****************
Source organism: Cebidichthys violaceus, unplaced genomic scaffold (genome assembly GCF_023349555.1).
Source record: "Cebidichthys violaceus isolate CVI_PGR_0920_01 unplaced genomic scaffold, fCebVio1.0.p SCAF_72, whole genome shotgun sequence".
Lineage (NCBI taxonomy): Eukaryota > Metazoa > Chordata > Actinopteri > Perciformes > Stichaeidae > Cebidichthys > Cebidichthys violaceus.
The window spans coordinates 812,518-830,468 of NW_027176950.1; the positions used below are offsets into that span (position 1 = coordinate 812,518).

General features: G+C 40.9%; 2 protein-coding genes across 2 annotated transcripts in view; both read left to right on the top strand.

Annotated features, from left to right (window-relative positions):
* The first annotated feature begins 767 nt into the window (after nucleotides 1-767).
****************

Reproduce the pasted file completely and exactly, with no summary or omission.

Source organism: Cebidichthys violaceus, unplaced genomic scaffold (genome assembly GCF_023349555.1).
Source record: "Cebidichthys violaceus isolate CVI_PGR_0920_01 unplaced genomic scaffold, fCebVio1.0.p SCAF_72, whole genome shotgun sequence".
Lineage (NCBI taxonomy): Eukaryota > Metazoa > Chordata > Actinopteri > Perciformes > Stichaeidae > Cebidichthys > Cebidichthys violaceus.
The window spans coordinates 812,518-830,468 of NW_027176950.1; the positions used below are offsets into that span (position 1 = coordinate 812,518).

General features: G+C 40.9%; 2 protein-coding genes across 2 annotated transcripts in view; both read left to right on the top strand.

Annotated features, from left to right (window-relative positions):
* The first annotated feature begins 767 nt into the window (after nucleotides 1-767).